Navy CIO says cybersecurity is an urgent national issue
Globalization, training and education defining modern IT security
- By Amber Corrin
- Aug 12, 2009
Navy Chief Information Officer Robert Carey said today that with mission success and a presidential mandate, cybersecurity must evolve as rapidly as technology itself to confront “the most serious economic and security challenge of the 21st century.”
“We are being exploited at unprecedented scale by a growing array of state and non-state actors,” Carey said in today’s Virtual FOSE keynote presentation.“The U.S. must take action, protecting the critical infrastructure upon which our economy and security is based, from potential exploitation, disruption or destruction.” The presentation on demand was sponsored by 1105 Media, the parent company of
Federal Computer Week.
Connectivity is crucial to stability and security, enabling the Navy and other organizations to “operate the network as a command and control system, as a tool,” Carey said. To continue successful operations, a new model is necessary for secure data-sharing in a collaborative environment, he said, adding, “We need to transition from the old, insufficient security posture…to a ‘new normal.’”
A major factor in the new model of information security is modern globalization, according to Carey. “Globalization has forced us to look at the information technology supply chain very differently,” said Carey, who added that the inability to monitor the entire supply chain and production of information and technology “presents a major conundrum.”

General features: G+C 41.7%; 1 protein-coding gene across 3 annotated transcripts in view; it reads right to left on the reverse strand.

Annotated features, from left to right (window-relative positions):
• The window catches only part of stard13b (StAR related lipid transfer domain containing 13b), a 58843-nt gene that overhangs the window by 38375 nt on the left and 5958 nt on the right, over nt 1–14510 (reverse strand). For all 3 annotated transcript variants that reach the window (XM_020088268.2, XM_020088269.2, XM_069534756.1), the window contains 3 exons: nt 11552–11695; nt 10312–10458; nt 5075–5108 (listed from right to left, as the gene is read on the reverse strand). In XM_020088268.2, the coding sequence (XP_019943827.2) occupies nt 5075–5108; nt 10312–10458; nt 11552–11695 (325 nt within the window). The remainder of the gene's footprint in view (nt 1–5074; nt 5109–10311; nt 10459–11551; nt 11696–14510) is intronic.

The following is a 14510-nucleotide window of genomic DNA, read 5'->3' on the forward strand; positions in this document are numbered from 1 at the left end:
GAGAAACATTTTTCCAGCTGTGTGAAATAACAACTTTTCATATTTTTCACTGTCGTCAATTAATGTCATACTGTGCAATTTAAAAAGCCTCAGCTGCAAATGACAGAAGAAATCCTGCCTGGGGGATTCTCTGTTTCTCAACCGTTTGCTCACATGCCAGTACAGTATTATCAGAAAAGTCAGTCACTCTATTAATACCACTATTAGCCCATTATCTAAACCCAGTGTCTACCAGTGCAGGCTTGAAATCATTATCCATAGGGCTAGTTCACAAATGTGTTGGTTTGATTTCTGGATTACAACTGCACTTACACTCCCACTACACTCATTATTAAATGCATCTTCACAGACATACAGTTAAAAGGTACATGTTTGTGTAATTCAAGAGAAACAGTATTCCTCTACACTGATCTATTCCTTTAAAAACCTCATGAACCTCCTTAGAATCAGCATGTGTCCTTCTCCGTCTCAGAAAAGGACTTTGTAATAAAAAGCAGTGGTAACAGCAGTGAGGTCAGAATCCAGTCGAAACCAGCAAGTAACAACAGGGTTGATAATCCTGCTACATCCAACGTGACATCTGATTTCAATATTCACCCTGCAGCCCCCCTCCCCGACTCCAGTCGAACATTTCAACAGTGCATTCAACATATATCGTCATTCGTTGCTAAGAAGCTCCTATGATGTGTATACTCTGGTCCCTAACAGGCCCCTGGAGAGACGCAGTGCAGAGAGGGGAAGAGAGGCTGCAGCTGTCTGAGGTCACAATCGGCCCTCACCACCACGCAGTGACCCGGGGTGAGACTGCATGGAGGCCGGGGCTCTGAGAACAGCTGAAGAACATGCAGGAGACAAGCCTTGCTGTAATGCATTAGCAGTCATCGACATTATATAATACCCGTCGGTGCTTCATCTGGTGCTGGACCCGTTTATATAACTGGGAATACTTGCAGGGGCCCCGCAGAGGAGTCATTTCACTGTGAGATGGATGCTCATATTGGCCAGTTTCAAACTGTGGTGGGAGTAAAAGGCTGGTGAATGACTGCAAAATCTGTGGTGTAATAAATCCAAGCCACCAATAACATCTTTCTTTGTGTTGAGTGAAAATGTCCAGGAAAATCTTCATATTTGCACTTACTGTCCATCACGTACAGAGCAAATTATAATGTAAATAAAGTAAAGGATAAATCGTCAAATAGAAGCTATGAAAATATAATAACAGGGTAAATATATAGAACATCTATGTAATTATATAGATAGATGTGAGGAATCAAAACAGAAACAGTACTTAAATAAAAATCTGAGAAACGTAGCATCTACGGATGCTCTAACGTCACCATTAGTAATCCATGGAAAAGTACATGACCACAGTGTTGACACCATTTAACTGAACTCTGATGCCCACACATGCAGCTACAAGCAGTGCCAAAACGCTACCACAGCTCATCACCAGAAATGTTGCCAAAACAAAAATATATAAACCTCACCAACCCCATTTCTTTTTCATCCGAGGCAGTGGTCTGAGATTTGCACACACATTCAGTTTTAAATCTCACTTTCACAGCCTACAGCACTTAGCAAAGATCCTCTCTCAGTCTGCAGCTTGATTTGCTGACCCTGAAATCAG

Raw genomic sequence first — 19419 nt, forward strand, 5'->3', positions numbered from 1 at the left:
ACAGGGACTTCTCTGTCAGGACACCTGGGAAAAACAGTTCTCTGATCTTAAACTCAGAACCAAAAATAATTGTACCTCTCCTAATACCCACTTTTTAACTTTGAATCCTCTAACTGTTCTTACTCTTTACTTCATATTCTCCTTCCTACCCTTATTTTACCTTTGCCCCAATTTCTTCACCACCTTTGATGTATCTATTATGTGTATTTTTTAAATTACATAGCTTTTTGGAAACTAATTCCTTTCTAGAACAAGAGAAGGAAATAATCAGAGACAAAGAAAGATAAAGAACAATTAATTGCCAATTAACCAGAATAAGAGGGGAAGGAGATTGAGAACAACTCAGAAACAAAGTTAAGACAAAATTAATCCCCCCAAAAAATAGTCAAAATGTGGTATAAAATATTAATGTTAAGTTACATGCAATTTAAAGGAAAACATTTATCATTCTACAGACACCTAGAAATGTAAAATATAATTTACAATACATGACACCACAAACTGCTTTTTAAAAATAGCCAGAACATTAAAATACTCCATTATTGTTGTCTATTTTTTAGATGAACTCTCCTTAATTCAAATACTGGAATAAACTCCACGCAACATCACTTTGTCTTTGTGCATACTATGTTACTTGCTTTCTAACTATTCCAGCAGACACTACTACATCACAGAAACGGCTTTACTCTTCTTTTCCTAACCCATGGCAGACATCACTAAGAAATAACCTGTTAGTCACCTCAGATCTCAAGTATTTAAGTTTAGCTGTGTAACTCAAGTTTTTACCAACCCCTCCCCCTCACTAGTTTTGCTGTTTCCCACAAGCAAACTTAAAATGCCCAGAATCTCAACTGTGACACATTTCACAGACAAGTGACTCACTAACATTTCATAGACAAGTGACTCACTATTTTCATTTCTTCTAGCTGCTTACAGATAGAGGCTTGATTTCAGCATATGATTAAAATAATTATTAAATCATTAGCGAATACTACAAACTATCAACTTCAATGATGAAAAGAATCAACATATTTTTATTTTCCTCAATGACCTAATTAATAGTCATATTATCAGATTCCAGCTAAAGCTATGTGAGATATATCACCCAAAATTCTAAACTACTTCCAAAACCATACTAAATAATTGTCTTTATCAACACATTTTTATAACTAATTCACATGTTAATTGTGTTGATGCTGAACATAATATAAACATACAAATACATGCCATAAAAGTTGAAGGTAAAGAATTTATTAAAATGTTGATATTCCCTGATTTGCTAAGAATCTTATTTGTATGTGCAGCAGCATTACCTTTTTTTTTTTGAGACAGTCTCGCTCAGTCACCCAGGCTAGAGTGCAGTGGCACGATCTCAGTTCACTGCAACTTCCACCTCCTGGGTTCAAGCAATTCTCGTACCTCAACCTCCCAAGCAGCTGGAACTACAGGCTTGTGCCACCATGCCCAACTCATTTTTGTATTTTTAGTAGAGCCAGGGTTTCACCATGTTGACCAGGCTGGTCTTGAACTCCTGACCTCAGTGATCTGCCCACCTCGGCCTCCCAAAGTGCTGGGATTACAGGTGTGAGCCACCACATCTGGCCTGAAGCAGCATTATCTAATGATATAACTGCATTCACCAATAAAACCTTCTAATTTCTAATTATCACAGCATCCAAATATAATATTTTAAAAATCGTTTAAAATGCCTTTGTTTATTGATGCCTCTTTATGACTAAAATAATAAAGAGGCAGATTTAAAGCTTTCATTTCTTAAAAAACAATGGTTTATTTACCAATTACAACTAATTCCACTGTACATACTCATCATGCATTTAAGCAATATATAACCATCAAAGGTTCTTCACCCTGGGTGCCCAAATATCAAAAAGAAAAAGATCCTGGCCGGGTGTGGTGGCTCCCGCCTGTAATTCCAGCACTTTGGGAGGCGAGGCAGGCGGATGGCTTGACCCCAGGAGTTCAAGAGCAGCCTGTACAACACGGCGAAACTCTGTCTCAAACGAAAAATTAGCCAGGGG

Investment in cybersecurity will be necessary to fortify data-sharing needs in the U.S. government and military, but further understanding will be necessary to properly address such concerns, Carey said. “There’s no total understanding of cause and effect [in cybersecurity]. With more understanding, we can better determine where to put our scarce resources to get the most bang for the buck.”
Though the phenomenon of social networking certainly lends itself to easy communication and collaboration, “it doesn’t adhere to the current [Defense Department (DOD)] paradigm of security,” Carey said. He stressed the importance of education and training, with those two ideas “at the top of the list” in ways to mitigate network vulnerabilities.
With thousands of DOD employees working on computers, education and training will be just as important as network security in the fight to keep data safe. “[Users] have to understand that if they do something wrong, it can become a major vulnerability,” Carey said.
Amber Corrin is a former staff writer for FCW and Defense Systems.